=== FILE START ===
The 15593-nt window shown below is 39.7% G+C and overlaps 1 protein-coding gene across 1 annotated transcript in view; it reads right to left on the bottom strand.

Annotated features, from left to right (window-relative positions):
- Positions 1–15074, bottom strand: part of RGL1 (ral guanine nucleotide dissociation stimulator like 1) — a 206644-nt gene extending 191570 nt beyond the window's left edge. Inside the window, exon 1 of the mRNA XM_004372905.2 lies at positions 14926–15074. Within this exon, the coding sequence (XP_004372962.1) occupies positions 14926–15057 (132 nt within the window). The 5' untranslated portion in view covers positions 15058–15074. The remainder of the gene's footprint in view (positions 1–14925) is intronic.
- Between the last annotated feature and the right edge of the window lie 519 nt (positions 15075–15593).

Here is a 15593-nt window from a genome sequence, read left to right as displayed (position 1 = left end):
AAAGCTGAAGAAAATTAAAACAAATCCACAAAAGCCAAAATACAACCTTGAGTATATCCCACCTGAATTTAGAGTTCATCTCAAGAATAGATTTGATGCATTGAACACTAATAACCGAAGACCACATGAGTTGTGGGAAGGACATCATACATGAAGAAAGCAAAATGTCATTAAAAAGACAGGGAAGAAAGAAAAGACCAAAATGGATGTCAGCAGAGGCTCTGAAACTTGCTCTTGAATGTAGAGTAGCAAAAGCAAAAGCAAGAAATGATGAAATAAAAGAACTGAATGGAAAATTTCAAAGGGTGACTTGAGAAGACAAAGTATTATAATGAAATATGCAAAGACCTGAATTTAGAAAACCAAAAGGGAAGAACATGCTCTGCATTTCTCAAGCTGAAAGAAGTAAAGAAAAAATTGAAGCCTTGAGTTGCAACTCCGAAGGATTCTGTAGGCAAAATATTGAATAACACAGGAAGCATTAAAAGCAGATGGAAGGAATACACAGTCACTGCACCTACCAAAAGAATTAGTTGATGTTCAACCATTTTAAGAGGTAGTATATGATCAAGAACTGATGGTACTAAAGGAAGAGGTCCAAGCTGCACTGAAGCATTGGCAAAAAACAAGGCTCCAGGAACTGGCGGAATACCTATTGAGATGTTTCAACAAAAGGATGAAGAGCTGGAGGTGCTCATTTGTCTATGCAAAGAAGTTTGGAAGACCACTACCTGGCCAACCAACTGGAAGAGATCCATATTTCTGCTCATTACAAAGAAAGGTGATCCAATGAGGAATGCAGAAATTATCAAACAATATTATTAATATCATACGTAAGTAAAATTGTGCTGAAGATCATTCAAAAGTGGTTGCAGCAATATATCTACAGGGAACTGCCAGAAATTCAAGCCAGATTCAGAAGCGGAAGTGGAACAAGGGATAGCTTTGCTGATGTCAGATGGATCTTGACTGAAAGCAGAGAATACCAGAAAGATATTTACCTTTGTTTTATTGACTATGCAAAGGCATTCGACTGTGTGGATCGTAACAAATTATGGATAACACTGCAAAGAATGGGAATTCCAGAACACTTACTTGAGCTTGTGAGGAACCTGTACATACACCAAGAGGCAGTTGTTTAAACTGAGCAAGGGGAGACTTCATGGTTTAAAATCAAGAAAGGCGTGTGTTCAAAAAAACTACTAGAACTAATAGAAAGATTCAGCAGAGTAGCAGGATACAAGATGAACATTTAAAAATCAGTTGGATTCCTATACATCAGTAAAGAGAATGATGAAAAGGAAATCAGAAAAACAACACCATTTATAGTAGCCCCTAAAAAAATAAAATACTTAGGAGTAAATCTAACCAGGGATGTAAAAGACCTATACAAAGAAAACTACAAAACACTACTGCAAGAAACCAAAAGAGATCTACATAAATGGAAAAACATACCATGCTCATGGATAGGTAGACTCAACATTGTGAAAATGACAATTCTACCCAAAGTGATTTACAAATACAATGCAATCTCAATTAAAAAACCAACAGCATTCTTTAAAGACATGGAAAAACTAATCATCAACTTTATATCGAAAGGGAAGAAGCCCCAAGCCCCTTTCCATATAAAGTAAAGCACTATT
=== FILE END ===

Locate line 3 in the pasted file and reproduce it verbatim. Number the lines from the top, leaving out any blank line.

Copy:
- Positions 1–15074, bottom strand: part of RGL1 (ral guanine nucleotide dissociation stimulator like 1) — a 206644-nt gene extending 191570 nt beyond the window's left edge. Inside the window, exon 1 of the mRNA XM_004372905.2 lies at positions 14926–15074. Within this exon, the coding sequence (XP_004372962.1) occupies positions 14926–15057 (132 nt within the window). The 5' untranslated portion in view covers positions 15058–15074. The remainder of the gene's footprint in view (positions 1–14925) is intronic.